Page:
Community News (V10-I27)

Muslim man shot in Cleveland

Cleveland,OH–Police and FBI officials are investigating whether the shooting of a man at a Cleveland gas station was a hate crime.

The Cleveland Chapter Council on American Islamic Relations says some people were mocking 49-year-old Fazliddin Yakubov right before he was shot three times in the lower abdomen while pumping gas Friday night.

Yakubov is a native of Uzbekistan who is Muslim.

A hospital spokeswoman said Yakubov remained in critical condition Wednesday.

No arrests have been made. The shooting was caught on tape and the FBI is investigating if it was a hate crime.

Syed Ali Named Ernst & Young Entrepreneur Of The Year(R) 2008 Award

Cavium Networks, a leading provider of semiconductor products that enable intelligent processing for networking, communications, storage, wireless, and security applications, today announced that Cavium Networks’ Chairman and CEO, Syed Ali, was named winner of the prestigious Ernst & Young Technology Entrepreneur Of The Year 2008 award for Northern California. According to Ernst & Young LLP, the award recognizes outstanding entrepreneurs who are building and leading dynamic, growing businesses. Mr. Ali was selected by an independent panel of judges, and the award was presented at a gala event at the Fairmont Hotel in San Francisco on June 21, 2008.

community“I am honored to receive this prestigious award from Ernst & Young,” said Syed Ali, Chairman and CEO of Cavium Networks. “This award is a culmination of the tremendous effort and dedication of the entire team at Cavium. We look forward to continue delivering world-class products to the market and building a leading semiconductor company.”

The Ernst & Young Entrepreneur Of The Year awards celebrate their 22nd anniversary this year. The program honors entrepreneurs who have demonstrated exceptionality in such areas as innovation, financial performance and personal commitment to their businesses and communities.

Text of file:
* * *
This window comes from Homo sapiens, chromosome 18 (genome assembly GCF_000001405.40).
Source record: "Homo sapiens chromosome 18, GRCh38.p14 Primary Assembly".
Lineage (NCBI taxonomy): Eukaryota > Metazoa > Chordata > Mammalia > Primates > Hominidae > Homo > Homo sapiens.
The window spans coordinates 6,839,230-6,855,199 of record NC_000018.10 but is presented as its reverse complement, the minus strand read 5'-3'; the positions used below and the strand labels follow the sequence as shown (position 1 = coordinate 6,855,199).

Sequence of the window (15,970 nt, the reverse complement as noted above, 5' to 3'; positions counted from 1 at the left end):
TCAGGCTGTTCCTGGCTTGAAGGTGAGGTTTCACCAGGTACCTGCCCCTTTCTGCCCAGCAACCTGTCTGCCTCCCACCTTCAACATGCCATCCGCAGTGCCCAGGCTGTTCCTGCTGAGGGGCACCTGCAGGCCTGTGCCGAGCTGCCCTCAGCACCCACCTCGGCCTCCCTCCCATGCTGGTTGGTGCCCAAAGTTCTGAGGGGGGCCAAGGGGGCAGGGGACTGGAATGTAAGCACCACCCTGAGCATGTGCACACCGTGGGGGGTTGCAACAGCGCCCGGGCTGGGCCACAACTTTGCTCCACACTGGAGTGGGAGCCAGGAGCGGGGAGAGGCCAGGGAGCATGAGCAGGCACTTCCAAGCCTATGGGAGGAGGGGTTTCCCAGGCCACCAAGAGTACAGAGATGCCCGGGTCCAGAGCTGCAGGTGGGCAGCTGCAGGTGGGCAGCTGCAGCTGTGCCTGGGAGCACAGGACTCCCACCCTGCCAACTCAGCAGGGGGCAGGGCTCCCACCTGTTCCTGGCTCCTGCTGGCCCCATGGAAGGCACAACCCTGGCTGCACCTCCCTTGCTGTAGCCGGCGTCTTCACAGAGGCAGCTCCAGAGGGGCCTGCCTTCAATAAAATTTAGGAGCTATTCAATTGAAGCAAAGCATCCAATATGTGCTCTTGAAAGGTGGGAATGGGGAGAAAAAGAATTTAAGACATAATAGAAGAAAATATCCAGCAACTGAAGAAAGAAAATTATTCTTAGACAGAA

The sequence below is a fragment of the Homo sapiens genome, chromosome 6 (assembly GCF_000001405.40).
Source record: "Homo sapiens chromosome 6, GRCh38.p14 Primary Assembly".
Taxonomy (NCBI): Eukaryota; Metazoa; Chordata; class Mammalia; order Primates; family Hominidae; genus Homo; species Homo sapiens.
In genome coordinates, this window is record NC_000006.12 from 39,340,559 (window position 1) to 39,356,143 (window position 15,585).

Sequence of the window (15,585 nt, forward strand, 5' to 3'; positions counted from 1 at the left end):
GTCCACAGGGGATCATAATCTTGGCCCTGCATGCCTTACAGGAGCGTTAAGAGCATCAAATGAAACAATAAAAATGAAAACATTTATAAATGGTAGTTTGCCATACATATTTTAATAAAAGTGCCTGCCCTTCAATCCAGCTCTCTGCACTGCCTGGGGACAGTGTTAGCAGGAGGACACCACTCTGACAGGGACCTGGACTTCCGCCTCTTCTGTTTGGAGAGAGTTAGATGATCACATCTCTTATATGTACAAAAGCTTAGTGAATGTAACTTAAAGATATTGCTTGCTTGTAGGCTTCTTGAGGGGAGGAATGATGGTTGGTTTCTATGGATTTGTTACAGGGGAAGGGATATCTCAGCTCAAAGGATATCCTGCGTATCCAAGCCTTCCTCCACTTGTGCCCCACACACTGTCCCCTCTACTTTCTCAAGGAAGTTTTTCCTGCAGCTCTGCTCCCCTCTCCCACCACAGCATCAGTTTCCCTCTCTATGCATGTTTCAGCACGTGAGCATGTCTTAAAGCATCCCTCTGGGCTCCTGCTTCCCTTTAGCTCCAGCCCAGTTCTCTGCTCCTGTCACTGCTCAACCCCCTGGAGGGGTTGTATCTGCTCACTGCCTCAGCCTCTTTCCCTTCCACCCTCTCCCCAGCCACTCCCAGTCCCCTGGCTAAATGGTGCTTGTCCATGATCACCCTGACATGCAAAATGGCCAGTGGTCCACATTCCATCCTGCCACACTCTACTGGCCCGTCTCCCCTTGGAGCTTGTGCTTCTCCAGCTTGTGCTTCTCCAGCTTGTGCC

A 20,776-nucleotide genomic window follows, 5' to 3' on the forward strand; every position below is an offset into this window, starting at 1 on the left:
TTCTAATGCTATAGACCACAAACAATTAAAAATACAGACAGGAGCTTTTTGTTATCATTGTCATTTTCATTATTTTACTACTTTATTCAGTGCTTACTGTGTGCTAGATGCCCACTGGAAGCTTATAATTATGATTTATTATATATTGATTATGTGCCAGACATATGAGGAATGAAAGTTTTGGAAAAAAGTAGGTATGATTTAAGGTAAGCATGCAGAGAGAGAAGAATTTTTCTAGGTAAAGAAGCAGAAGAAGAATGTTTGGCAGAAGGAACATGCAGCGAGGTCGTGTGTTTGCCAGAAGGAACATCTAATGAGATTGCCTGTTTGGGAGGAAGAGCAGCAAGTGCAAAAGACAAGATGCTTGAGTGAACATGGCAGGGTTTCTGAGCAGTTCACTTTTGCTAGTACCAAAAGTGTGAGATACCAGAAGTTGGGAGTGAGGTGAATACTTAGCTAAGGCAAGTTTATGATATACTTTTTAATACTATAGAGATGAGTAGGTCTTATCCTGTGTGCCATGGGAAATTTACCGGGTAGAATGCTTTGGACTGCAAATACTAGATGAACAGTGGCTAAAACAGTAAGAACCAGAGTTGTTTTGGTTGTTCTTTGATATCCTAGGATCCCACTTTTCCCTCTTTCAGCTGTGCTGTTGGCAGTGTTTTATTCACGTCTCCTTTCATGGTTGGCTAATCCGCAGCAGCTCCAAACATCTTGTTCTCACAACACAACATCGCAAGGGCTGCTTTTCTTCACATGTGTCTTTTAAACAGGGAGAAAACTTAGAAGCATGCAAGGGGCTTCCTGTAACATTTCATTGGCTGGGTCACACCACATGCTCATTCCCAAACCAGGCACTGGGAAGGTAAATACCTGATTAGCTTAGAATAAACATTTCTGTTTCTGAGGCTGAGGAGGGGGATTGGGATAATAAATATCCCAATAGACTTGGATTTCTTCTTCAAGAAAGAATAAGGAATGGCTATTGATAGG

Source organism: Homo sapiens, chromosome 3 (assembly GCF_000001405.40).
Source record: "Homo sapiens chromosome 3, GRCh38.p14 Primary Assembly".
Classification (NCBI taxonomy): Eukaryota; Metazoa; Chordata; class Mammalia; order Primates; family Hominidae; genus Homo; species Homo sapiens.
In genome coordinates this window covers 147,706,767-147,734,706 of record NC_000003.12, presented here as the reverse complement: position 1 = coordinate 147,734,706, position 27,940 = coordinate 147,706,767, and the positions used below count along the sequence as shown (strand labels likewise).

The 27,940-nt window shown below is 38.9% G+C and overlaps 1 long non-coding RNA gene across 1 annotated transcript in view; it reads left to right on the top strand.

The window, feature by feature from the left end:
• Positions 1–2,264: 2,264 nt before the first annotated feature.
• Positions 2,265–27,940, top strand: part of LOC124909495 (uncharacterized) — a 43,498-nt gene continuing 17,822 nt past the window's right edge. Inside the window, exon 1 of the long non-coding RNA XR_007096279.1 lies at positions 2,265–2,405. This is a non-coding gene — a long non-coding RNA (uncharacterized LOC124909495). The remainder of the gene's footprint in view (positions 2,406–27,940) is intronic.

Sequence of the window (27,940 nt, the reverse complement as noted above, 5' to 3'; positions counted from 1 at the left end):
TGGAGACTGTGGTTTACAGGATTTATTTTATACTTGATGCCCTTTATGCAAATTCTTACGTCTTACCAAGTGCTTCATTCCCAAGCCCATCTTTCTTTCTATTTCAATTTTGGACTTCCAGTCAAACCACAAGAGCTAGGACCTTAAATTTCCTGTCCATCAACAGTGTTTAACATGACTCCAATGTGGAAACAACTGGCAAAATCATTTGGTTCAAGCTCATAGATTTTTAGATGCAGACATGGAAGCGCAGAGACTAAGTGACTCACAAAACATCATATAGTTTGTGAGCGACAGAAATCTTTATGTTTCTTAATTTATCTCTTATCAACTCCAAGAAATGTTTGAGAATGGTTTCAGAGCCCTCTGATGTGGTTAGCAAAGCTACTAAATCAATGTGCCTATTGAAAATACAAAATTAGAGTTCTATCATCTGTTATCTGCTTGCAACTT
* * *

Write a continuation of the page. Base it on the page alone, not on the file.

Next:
“Ernst & Young is pleased to honor outstanding business leaders such as Syed Ali,” said Rick Fezell, Ernst & Young Entrepreneur Of The Year Program Director for the Northern California. “Award recipients of the Entrepreneur Of The Year award build leading businesses and contribute a great deal to the communities around them. Their success helps our area grow stronger.”

As a Northern California award recipient, Mr. Syed Ali is now eligible for consideration for the Ernst & Young Entrepreneur Of The Year 2008 national program. Award recipients in several national categories, as well as the overall national Ernst & Young Entrepreneur Of The Year award recipient, will be announced at the annual awards gala in Palm Springs, California on November 15, 2008. The awards are the culminating event of the Ernst & Young Strategic Growth Forum, the nation’s most prestigious gathering of high-growth, market-leading companies.

Scaled down mosque plans still draw criticism

WALLINGFORD, CT–The move to downsize the mosque planned for Leigus Road in Wallingford  was meant to be conciliatory, but the battle lines over the proposal have only become more pronounced, the Record Journal reported.

When it was announced two weeks ago  that the plan would be withdrawn in exchange for a smaller mosque proposal, residents in the audience launched a noisy protest.

The Town Hall auditorium was packed with mosque supporters and residents carrying signs stating “No Mosque on Leigus.” A couple of residents carried signs urging the commission to keep Leigus residential. People on both sides brought their children to the meeting.

Leigus Road area residents were upset by the surprise announcement that the earlier plan for a stand-alone, 4,900-square-foot mosque had been withdrawn.
“If anything, it makes opposition to this stronger,” said Craig Fishbein, a vocal opponent of the plan.

Prior to the announcement, Tariq Farid, who is proposing the mosque, spoke at length about his plans and frustrations with the neighborhood opposition.

At the meeting Tuesday, Farid said the signs protesting the mosque could have been more innocuous. He also complained that residents did not reach out to work with him when he held a community meeting about the project. He said his efforts to work with the neighborhood have not worked out.

“I was trying to turn around and show the neighbors that I’m willing to compromise, but I don’t think they will turn around and work with us,” Farid said.
But while Farid said he is willing to compromise, finding another site – as many neighbors have suggested – is “not an option.” Farid said he has the right to build, so long as he meets local zoning requirements.


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